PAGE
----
Is your trainer trying to kill you?: Choosing the right coach
The day I took my final practical assessment to get my cert I saw and heard some very interesting things. It took place in a big gym, full of all the latest machines and as many pink dumbbells as you could fathom. As I waited for my turn I watched from the balcony as various staff members went about their business on the gym floor; I watched a PT giving his client a solitary demo of the barbell deadlift, barbell clean and the barbell thruster before setting her off on a complex (each exercise back to back for a given number of rounds/ reps) of the three moves against the clock.
If you’ve ever trained those lifts you’ll know that they require a high level of technical and physical ability to perform.
As he hit the start button on his stopwatch he immediately moved into drill sergeant mode, shouting useless words of ‘motivation’ at his client as her form inevitably broke down almost instantly- Not her fault!
It was like watching a car crash about to happen.
To me, the fitness industry appears to be becoming more and more diluted. It’s fairly straight forward to become a “Personal Trainer”, yeah you need to do some study and learn off some anatomy facts and yeah you have to pass some exams but to be honest, it ain’t all that hard.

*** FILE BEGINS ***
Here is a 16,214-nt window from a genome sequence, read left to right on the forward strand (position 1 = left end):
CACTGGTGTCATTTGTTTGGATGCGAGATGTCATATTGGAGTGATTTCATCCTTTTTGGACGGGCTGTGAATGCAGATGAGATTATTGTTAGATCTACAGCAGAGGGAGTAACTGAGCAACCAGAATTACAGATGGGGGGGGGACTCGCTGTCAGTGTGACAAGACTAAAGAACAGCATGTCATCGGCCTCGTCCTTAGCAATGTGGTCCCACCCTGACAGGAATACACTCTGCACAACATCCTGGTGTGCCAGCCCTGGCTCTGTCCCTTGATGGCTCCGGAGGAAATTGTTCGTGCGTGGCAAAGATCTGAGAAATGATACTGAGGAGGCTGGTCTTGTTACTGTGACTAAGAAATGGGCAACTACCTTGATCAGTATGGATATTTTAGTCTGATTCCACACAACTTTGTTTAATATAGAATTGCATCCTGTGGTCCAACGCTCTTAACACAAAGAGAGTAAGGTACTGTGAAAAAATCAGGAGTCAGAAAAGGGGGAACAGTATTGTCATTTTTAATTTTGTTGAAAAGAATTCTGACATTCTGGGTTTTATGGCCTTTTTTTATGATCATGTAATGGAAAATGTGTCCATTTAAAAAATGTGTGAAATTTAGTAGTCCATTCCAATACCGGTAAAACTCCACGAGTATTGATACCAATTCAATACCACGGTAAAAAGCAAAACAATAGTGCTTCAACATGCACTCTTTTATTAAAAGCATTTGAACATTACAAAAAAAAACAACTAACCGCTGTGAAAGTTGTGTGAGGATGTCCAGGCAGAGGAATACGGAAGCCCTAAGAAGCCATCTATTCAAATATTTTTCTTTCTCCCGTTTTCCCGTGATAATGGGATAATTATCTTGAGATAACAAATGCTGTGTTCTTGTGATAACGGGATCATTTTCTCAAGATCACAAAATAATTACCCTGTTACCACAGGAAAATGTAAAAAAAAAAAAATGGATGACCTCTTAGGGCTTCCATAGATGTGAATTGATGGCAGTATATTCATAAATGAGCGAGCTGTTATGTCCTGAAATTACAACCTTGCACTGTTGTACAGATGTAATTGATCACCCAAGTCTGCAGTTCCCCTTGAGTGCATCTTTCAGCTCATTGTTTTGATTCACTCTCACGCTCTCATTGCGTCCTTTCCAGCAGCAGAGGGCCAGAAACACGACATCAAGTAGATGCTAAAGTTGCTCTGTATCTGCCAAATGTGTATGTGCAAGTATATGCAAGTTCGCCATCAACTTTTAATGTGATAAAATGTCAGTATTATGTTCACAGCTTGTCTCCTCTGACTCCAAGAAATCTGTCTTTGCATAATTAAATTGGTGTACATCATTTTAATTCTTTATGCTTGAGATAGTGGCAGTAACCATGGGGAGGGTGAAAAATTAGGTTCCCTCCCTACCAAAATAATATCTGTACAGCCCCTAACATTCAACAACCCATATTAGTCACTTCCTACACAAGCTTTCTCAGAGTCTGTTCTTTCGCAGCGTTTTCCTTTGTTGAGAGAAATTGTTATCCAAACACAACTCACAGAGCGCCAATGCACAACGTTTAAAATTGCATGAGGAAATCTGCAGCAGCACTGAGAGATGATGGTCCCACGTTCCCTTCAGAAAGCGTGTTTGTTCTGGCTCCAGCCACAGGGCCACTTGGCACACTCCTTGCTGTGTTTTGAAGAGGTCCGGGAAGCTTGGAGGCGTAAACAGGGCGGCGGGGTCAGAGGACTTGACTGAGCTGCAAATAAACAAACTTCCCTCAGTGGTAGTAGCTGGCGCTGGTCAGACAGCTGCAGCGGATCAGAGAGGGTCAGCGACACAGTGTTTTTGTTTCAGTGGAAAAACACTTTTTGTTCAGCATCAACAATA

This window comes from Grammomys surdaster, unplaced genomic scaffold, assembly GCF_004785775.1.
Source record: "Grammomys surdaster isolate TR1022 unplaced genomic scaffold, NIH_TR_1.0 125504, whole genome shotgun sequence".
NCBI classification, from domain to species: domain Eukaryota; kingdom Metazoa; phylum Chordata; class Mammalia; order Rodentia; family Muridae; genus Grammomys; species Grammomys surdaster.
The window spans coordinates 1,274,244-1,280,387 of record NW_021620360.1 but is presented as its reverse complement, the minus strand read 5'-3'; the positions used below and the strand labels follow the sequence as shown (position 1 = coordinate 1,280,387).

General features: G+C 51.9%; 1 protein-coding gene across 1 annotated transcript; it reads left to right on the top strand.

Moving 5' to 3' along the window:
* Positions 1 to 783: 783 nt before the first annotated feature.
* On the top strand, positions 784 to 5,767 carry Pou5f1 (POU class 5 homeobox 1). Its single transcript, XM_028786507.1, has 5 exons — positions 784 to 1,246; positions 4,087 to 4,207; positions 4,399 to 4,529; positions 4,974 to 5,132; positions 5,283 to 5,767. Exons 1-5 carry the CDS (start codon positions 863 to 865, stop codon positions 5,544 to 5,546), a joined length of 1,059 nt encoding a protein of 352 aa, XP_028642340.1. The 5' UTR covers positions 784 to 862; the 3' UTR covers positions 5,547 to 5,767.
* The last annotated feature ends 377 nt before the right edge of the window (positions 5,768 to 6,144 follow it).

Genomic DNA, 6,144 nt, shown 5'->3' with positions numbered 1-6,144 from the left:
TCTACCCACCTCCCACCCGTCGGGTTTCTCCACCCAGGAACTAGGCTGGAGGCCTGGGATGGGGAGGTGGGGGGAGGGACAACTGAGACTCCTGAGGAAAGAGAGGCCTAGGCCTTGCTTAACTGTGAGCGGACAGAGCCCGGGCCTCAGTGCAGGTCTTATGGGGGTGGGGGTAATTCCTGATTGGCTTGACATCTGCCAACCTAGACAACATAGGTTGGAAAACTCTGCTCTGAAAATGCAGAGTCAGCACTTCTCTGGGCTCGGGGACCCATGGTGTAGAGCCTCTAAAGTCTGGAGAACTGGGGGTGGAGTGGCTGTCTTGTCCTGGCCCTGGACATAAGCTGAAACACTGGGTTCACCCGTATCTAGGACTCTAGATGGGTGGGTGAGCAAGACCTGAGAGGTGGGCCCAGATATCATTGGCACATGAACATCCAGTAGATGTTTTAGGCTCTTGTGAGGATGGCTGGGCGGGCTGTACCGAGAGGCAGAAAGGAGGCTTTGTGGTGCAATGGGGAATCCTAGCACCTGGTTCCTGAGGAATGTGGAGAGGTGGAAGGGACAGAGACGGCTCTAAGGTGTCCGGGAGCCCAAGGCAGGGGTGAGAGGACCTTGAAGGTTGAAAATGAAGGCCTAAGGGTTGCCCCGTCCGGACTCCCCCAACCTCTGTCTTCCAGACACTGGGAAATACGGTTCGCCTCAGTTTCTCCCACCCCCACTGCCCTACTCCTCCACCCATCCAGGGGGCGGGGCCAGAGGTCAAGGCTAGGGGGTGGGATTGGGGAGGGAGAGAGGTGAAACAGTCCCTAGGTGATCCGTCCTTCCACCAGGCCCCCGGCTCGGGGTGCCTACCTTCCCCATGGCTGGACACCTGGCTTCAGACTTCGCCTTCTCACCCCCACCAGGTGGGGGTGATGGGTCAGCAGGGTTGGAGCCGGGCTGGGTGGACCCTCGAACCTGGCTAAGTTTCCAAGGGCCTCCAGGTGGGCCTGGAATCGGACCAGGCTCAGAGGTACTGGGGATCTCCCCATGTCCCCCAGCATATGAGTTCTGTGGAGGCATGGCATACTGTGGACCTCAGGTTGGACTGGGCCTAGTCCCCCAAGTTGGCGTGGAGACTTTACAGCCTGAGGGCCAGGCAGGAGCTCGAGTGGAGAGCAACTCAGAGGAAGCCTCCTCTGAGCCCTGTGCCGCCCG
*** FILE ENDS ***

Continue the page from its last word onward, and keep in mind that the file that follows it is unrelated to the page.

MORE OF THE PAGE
The way I see it there just isn’t enough scrutiny during the training process; if you can teach someone how to sit down on a machine and push a lever back and forth you’ve basically passed, you’re in!
I sound like a snob I know but I believe there’s a place for snobbery when it comes to dealing with people’s health and well being, with more and more people looking to become fitness professionals it’s becoming more and more lucrative for the PT factories to churn out thousands of certificates seemingly with a licence to maim.
So how you can tell if your trainer might try to kill you?
Below I’ve put together a simple 3 point checklist to help you when choosing a prospective trainer/coach.
1) Qualifications/ Further education/ Reading:
Call me mental but I don’t think it’s out of the question to ask to see a prospective trainer’s CV; or at least a rundown of their qualifications, further education and specialist interests.
If it’s as easy as I say it is to become a PT then we have to separate ourselves from the pack, that is to say we must strive to further our education at every possible chance. A trainer who stops his/her learning with the obtaining of a PT certificate is robbing themselves and their clients of potential in my opinion; the real education begins after you get your cert.
Look or ask for evidence of further education, even if that’s just in the form of reading and/ or experimenting with their own training; a trainer that has an interest in physical exercise/ sport/ whatever you want to call it, is a trainer that cares.
2) Does your trainer train?
Like I said at the start, I saw, heard and experienced some brow raising things while studying for my cert, one particular memory from a practical training day illustrates my next point perfectly...